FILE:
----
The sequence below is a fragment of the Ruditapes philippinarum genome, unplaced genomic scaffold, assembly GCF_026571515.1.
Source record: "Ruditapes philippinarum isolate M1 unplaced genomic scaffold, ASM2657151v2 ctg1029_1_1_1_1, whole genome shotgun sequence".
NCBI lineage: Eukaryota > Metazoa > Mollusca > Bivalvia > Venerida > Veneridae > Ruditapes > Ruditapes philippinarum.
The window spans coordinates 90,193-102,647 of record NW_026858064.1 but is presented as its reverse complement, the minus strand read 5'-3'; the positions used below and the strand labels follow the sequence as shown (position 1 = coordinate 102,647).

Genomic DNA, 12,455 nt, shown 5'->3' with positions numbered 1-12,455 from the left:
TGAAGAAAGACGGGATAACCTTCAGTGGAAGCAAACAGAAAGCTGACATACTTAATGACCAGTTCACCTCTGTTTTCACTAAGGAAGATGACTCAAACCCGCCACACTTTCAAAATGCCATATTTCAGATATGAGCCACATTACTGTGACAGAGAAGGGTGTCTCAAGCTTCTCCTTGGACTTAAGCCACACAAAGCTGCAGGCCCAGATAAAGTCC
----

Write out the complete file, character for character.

The sequence below is a fragment of the Ruditapes philippinarum genome, unplaced genomic scaffold, assembly GCF_026571515.1.
Source record: "Ruditapes philippinarum isolate M1 unplaced genomic scaffold, ASM2657151v2 ctg1029_1_1_1_1, whole genome shotgun sequence".
NCBI lineage: Eukaryota > Metazoa > Mollusca > Bivalvia > Venerida > Veneridae > Ruditapes > Ruditapes philippinarum.
The window spans coordinates 90,193-102,647 of record NW_026858064.1 but is presented as its reverse complement, the minus strand read 5'-3'; the positions used below and the strand labels follow the sequence as shown (position 1 = coordinate 102,647).

Genomic DNA, 12,455 nt, shown 5'->3' with positions numbered 1-12,455 from the left:
TGAAGAAAGACGGGATAACCTTCAGTGGAAGCAAACAGAAAGCTGACATACTTAATGACCAGTTCACCTCTGTTTTCACTAAGGAAGATGACTCAAACCCGCCACACTTTCAAAATGCCATATTTCAGATATGAGCCACATTACTGTGACAGAGAAGGGTGTCTCAAGCTTCTCCTTGGACTTAAGCCACACAAAGCTGCAGGCCCAGATAAAGTCC